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Date: Sat, 17 Mar 2007 09:15

From: John Murphy

Subject: The Wayne Rooney case


Dear All:

Did anyone else pick up on the Wayne Rooney inducing breach of contract case?

It is reported as ...

Proform Sports Management Ltd v Proactive Sports Management Ltd [2007] 1 All ER 542

Rooney --- as every non-Man United fan would have to concede --- is a quite exceptional footballer; and this case turns on squabble between football agents.

The first agent to get hold of Rooney (or GOD as he's known in my house) signed him at 15 years old to a two-year representation deal. Before that contract expired, a second agent entered into negotiations with Rooney. Rooney eventually went to new agent but not until after the first contract expired. That said, during the subsistence of the 1st agency agreement, Rooney and the second agent did make two agreements (one that was premised on mutual mistake, the second which they later set aside by mutual agreement). Relying on these two "agreements" with the second agent, the first agent argued that the second agent had procured a breach of contract. But then the twist ... Rooney's contract with the first agent was voidable given that it was a non-exceptional contract with a minor (ie, it wasn't contract for necessaries etc).

So, could the second agent be liable in tort for inducing breach of a voidable contract. Well, according to His Honour Judge Hodge QC, he could not.

The judge said this ...

"it is no tort to procure the breach of a voidable contract, at least where the person induced is the party who enjoys the right to rescind - the point was not decided in Shears v Mendeloff because on the facts it was unnecessary to do so - [and] the point may not have been directly thrown up for decision in De Francesco v Barnum; but it does seem to me that if a contract is voidable, then there should be no liability for procuring the breach of it. It does not matter whether the contract has already been avoided, or whether the alleged tortfeasor merely induces the minor to breach the contract. If the contract is one which the minor is entitled to avoid, then it does not seem to me that liability for the tort of wrongfully interfering with, or of inducing the breach of, the contract should arise. I can see no justification for holding a defendant liable for the tort in such circumstances, notwithstanding the fact that the contract remains valid until avoided. The fact that it can be avoided should be, in my judgment, in principle a defence to any claim for the tort of wrongful interference with, or wrongfully procuring a breach of, the contract."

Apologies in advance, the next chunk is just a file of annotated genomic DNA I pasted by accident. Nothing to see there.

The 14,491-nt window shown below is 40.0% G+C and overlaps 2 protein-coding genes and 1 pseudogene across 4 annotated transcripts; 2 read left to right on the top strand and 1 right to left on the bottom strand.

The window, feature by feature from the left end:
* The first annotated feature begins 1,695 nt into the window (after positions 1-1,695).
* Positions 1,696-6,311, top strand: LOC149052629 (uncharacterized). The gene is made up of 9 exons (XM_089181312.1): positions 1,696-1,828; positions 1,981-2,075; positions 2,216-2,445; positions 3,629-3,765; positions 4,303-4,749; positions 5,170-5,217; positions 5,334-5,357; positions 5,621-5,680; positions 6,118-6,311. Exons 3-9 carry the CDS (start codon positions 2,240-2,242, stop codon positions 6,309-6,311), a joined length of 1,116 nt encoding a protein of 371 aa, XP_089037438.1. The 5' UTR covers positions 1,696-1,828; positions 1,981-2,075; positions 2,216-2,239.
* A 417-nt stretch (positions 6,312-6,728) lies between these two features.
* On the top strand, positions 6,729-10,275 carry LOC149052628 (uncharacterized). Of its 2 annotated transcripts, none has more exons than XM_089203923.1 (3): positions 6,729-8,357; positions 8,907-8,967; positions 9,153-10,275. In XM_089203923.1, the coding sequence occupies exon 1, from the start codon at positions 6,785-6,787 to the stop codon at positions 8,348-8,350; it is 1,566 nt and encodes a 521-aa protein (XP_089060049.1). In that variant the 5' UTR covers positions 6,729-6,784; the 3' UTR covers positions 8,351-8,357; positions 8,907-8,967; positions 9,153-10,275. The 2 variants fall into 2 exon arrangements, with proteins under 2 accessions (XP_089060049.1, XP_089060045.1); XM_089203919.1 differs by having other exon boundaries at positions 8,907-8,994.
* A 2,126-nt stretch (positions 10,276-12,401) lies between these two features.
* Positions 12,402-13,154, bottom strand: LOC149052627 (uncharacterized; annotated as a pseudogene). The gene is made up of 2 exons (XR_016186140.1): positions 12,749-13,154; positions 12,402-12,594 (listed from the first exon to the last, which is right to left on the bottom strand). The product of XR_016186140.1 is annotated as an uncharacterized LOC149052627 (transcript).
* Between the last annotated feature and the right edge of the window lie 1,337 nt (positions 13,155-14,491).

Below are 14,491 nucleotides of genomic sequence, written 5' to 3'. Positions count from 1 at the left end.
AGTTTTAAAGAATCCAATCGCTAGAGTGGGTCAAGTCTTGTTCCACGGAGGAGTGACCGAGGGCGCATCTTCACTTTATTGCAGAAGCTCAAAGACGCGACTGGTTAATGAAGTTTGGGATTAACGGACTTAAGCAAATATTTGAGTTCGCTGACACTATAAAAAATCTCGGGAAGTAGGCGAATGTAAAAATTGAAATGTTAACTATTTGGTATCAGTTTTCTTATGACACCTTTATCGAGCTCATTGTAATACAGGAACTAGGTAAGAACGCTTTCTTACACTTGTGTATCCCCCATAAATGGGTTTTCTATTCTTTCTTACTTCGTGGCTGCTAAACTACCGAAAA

I can see a lot of assertion here, but not very much argument/reasoning. I can readily accept (and it is well established) that inducing "breach" of void contract is non-tortious. I can also accept that procuring the termination of determinable contract is non-tortious. But inducing breach of a contract that is valid until it is avoided prior to avoidance? I'm not at all convinced that this right.

I'd be interested to know what others think.

Also, would it be right to see Wayne Rooney as the same kind of CULTURAL hot property that Joanna Wagner was in her day?





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